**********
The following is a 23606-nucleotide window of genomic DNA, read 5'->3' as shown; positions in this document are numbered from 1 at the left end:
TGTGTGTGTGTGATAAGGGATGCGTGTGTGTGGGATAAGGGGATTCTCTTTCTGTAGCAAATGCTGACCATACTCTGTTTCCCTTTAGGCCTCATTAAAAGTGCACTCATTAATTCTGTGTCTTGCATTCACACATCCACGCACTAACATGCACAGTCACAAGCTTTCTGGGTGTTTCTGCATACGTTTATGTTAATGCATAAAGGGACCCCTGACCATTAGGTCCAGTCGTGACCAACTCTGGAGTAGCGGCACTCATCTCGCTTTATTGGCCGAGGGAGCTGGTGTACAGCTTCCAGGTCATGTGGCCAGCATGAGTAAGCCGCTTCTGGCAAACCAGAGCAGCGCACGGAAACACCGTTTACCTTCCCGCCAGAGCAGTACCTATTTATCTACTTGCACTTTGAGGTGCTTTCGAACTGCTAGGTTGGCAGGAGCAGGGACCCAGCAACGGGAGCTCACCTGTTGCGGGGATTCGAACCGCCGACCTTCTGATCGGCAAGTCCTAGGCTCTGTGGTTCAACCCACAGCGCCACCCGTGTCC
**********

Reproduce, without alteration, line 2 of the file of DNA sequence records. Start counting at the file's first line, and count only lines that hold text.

TGTGTGTGTGTGATAAGGGATGCGTGTGTGTGGGATAAGGGGATTCTCTTTCTGTAGCAAATGCTGACCATACTCTGTTTCCCTTTAGGCCTCATTAAAAGTGCACTCATTAATTCTGTGTCTTGCATTCACACATCCACGCACTAACATGCACAGTCACAAGCTTTCTGGGTGTTTCTGCATACGTTTATGTTAATGCATAAAGGGACCCCTGACCATTAGGTCCAGTCGTGACCAACTCTGGAGTAGCGGCACTCATCTCGCTTTATTGGCCGAGGGAGCTGGTGTACAGCTTCCAGGTCATGTGGCCAGCATGAGTAAGCCGCTTCTGGCAAACCAGAGCAGCGCACGGAAACACCGTTTACCTTCCCGCCAGAGCAGTACCTATTTATCTACTTGCACTTTGAGGTGCTTTCGAACTGCTAGGTTGGCAGGAGCAGGGACCCAGCAACGGGAGCTCACCTGTTGCGGGGATTCGAACCGCCGACCTTCTGATCGGCAAGTCCTAGGCTCTGTGGTTCAACCCACAGCGCCACCCGTGTCC